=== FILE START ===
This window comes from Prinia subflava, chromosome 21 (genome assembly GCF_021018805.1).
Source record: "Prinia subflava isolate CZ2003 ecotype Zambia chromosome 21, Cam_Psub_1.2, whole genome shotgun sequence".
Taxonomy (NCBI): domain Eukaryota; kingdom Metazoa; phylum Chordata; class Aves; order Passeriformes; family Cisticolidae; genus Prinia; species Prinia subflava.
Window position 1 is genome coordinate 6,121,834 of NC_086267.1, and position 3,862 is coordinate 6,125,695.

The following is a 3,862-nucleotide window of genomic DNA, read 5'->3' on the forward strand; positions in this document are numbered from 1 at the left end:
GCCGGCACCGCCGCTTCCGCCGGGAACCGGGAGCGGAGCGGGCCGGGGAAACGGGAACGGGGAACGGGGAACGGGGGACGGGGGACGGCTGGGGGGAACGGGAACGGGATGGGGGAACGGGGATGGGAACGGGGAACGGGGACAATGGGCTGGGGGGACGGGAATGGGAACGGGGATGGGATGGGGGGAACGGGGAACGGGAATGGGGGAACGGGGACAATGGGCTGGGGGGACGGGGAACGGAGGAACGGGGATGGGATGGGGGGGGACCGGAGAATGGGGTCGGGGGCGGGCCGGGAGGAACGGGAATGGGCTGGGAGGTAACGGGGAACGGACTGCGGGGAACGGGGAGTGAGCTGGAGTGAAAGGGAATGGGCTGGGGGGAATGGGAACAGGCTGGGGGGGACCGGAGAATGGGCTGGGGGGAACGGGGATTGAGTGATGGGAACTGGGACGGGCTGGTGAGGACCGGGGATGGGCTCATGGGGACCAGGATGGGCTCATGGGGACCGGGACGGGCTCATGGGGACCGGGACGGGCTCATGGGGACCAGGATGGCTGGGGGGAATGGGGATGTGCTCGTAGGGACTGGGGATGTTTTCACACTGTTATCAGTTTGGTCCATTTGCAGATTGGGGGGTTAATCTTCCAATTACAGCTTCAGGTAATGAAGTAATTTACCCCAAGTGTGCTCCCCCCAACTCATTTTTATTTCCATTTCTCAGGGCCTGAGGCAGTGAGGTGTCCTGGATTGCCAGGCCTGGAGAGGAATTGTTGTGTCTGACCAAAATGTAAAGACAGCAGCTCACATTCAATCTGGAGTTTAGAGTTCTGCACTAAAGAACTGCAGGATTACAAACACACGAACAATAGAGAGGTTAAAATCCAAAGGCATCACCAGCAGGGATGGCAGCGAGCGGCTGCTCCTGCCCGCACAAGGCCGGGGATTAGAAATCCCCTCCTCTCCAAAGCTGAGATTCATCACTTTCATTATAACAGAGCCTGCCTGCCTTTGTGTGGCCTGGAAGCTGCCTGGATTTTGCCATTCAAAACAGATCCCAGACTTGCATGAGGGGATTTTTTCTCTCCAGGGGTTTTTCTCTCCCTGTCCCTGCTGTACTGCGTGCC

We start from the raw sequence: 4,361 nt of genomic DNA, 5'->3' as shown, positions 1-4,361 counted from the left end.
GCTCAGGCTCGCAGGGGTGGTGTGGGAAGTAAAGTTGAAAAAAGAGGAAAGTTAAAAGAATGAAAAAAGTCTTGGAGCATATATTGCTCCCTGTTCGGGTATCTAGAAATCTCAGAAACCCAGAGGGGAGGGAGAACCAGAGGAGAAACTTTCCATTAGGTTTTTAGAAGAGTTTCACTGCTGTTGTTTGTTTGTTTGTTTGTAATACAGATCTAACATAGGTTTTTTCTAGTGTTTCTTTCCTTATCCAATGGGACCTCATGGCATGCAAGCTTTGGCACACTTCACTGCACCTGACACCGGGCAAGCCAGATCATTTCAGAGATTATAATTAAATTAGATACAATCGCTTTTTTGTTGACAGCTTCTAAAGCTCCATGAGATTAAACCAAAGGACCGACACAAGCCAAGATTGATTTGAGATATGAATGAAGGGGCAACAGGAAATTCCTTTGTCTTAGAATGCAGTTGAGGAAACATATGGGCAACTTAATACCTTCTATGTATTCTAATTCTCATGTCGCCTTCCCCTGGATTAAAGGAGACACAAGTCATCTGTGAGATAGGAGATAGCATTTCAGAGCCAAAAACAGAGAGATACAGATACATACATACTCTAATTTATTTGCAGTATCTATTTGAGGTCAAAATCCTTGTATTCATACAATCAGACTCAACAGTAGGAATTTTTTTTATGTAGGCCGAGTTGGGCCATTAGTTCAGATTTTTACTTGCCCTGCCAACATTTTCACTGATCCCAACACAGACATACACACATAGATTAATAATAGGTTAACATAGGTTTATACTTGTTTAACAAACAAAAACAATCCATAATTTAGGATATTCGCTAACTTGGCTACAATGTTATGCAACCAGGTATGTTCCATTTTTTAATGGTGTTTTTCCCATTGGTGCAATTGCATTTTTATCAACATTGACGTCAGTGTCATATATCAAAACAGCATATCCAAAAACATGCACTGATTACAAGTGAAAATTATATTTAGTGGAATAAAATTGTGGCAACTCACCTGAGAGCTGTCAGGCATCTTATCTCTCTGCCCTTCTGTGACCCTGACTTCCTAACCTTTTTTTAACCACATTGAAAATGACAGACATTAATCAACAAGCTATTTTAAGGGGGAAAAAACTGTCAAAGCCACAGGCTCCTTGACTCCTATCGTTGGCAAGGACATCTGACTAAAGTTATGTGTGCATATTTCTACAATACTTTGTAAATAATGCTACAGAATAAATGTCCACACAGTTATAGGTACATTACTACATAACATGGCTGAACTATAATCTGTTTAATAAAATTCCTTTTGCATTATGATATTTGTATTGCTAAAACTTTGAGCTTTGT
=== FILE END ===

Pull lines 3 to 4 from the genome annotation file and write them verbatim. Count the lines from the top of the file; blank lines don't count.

Taxonomy (NCBI): domain Eukaryota; kingdom Metazoa; phylum Chordata; class Aves; order Passeriformes; family Cisticolidae; genus Prinia; species Prinia subflava.
Window position 1 is genome coordinate 6,121,834 of NC_086267.1, and position 3,862 is coordinate 6,125,695.